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Udoy Chandra Karji Vs. Nripendra Narayan Bhup - Court Judgment

LegalCrystal Citation
SubjectTenancy
CourtKolkata
Decided On
Judge
Reported in(1909)ILR36Cal287
AppellantUdoy Chandra Karji
RespondentNripendra Narayan Bhup
Excerpt:
bengal tenancy act (viii of 1885) sections 50, 106 - presumption as to amount of rent--permanent tenure. - .....of fact there has been no change either in the rent or in the rate of rent. what has been done is that, for the sake of convenience, the old tenure has been divided into two bearing an equal jama. but as a matter of fact since 1884 there have been two tenancies, not under the contract under which the old tenure was held, but under a new contract between the landlord and the tenure-holder. these two tenancies are two distinct tenancies under a different contract, and for payment of arrears of rent separate suits have to be brought. it cannot be said that the old tenure still exists in the shape of these two new tenancies. the words 'so far as it relates to land held by a raiyat' in section 50, sub-section (3) clearly imply that the operation of the section so far as it relates to land.....
Judgment:

Sharfuddin and Coxe, JJ.

1. The plaintiff is the appellant. A record of rights having been prepared the plaintiff was recorded in it as a tenure-holder and his tenure as not held at a fixed rent. He then brought a suit under Section 106 of the Bengal Tenancy Act before the Settlement Officer, who decreed the suit and held that the tenure of the plaintiff was very old, in fact, existing from a period of 150 years before 1894. On the defendant appealing to the Subordinate Judge, that learned Officer held that, inasmuch as the original tenure, of which the rent was 4 Rupees 8 annas, was split up into two tenancies in 1291 (1884), that old tenure ceased to exist and under the new contract instead of that old tenure there sprang up two new tenancies at the rental of Rs. 2-4-0 each. On that ground he held that the plaintiff was not entitled to claim that his tenure had existed from the time of the Permanent Settlement.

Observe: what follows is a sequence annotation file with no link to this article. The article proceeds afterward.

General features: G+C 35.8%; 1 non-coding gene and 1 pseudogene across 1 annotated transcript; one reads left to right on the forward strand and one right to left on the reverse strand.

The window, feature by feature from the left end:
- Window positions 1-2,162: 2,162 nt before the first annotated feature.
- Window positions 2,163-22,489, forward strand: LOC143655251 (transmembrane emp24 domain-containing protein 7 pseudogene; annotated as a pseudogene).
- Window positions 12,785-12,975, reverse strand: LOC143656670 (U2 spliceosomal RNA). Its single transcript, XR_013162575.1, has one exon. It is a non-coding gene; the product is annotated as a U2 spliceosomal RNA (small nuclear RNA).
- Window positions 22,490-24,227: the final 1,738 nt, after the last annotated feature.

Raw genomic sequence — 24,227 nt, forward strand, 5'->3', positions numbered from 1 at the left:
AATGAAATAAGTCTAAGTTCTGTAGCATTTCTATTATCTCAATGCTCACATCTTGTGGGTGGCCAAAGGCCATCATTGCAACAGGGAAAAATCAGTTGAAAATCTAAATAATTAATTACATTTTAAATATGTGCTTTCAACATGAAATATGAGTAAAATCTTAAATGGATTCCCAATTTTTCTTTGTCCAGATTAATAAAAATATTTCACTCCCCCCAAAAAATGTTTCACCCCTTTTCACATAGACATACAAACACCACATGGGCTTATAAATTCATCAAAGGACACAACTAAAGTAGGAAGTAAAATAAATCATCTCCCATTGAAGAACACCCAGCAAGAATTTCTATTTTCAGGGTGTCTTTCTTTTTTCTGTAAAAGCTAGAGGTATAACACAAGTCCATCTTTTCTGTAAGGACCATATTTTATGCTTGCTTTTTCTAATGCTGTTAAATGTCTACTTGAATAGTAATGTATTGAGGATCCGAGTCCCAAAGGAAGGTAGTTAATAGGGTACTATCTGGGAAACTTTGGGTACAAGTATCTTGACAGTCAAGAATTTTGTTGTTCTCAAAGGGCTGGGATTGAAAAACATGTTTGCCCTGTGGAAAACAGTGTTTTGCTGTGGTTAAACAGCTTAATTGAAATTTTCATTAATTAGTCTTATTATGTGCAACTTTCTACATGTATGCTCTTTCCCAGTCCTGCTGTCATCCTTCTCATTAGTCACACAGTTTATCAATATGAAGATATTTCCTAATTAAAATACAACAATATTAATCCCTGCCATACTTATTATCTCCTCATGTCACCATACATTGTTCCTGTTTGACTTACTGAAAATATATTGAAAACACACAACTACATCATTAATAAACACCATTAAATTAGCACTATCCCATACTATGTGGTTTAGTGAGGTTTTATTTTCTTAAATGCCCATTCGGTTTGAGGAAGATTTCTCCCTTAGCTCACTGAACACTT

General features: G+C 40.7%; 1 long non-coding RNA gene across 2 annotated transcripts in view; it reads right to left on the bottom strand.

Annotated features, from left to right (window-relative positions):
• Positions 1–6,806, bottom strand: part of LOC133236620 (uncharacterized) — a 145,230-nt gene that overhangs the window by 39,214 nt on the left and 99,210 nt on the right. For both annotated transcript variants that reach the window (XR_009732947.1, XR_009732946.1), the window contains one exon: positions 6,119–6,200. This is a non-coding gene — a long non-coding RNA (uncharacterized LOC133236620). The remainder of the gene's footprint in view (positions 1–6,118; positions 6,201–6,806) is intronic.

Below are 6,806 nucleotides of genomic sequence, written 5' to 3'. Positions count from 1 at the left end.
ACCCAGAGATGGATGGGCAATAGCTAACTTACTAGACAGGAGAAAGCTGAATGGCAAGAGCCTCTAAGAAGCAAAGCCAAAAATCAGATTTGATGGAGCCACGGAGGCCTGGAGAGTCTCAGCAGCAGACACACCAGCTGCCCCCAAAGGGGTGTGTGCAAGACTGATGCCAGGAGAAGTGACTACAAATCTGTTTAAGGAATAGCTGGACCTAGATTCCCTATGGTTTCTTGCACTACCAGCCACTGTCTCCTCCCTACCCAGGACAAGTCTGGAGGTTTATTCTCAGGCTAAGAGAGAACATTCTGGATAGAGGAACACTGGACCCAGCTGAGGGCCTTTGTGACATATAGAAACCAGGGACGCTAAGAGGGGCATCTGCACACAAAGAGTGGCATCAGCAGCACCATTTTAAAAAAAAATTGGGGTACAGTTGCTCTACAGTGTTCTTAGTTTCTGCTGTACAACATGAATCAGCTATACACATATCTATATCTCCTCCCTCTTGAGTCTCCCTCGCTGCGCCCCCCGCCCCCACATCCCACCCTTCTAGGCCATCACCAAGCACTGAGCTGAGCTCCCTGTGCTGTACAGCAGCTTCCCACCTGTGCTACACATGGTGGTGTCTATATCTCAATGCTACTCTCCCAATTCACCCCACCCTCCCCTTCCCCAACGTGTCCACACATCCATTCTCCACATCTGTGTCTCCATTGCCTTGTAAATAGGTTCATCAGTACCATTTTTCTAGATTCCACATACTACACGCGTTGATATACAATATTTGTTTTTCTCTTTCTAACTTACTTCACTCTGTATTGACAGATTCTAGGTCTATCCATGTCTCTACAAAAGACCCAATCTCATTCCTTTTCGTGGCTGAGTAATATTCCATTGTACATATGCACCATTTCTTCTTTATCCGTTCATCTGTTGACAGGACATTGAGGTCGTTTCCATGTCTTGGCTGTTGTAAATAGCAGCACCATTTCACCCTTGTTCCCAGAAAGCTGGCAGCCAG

2. Our attention has been drawn to Clause (2) of Section 50 of the Bengal Tenancy Act by the learned pleader for the plaintiff appellant, and it has been contended that the presumption arises in favour of the plaintiff's contention, under that section. But we find that Clause (3) of that section, which is a special protection for raiyats, provides that the operation of Section 50 so far as it relates to lands held by a raiyat shall not be affected by the fact of the land having been separated from other land, which formed with it a single holding. The plaintiff's predecessors held under a contract with the landlord with regard to one tenure bearing a rental of Rs. 4-8-0, which in 1884 was split up into two tenancies each bearing a rent of Rs. 2-4-0. It is contended on behalf of the plaintiff that as a matter of fact there has been no change either in the rent or in the rate of rent. What has been done is that, for the sake of convenience, the old tenure has been divided into two bearing an equal jama. But as a matter of fact since 1884 there have been two tenancies, not under the contract under which the old tenure was held, but under a new contract between the landlord and the tenure-holder. These two tenancies are two distinct tenancies under a different contract, and for payment of arrears of rent separate suits have to be brought. It cannot be said that the old tenure still exists in the shape of these two new tenancies. The words 'so far as it relates to land held by a raiyat' in Section 50, Sub-section (3) clearly imply that the operation of the section so far as it relates to land held by a tenure-holder, is affected by the separation of the land from other land, which formed with it a single tenure.

3. Under these circumstances, we think that the judgment of the Special Judge is unassailable. This appeal is accordingly dismissed with costs.


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